There are a variety of subscriptions ranging from Basic at $29 to Standard at $249 to Professional at $499 per year. There are also reduced-price three-month subscriptions, which would be handy if you plan to stay near shore and within cell phone coverage for an extended period. McCampbell points out that you need to go for the Professional subscription to get the ocean currents, which is an important layer for many passages.
PredictWind’s proprietary models and tools provide something different, but how well do these models work for sailing passages? Voyager Harley Earl, who sails on a Deerfoot 63, says, “No weather forecasting is perfect. With PredictWind there is sometimes a major disagreement between the models, although that is usually smoothed out by the processing through the algorithms. The models also suffer from a paucity of data in areas where there are few weather stations or ship reports since sailboats sail with the wind and commercial on the rhumbline. Depending on the time of year this can be a bit of an issue for boats crossing in the Pacific or Indian Oceans.”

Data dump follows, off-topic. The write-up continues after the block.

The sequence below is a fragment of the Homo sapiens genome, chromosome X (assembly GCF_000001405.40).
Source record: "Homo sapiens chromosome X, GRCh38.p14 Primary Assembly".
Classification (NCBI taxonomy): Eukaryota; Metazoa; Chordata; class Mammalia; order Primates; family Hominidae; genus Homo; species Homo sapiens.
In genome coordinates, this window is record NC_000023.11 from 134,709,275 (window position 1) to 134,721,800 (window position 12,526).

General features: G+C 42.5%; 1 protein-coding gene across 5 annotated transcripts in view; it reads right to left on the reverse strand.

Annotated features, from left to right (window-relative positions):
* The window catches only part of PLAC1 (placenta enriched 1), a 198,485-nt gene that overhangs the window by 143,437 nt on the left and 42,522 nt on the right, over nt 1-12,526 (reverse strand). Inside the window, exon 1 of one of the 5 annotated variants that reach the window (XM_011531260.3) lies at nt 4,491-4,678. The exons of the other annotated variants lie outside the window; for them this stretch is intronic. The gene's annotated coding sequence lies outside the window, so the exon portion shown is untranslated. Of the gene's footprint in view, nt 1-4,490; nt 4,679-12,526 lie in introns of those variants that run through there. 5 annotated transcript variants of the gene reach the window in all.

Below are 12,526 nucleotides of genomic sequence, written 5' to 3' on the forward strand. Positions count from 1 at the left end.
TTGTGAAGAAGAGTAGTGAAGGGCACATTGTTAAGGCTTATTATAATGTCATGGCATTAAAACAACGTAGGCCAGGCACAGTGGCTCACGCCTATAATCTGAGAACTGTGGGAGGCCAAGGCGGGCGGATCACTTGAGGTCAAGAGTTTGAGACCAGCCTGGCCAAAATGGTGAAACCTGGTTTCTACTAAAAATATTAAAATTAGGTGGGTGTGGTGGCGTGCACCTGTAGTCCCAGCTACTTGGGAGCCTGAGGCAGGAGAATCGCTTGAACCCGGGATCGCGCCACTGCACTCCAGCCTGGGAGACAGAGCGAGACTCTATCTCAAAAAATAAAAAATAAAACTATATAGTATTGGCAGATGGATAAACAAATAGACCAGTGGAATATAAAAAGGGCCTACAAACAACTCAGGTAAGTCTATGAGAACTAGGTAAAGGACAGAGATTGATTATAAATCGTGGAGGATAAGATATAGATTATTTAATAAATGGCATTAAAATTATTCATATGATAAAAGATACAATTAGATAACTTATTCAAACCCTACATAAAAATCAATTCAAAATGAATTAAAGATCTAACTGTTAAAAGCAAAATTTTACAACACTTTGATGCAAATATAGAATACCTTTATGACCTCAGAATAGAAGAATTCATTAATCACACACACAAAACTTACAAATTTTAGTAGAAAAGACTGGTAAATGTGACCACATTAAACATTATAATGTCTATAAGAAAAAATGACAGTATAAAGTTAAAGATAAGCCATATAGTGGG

Expedition is an advanced navigation and sailing software package for Windows 10 or 11 that has been used in multiple Volvo Ocean Races, America’s Cup and Grand Prix events.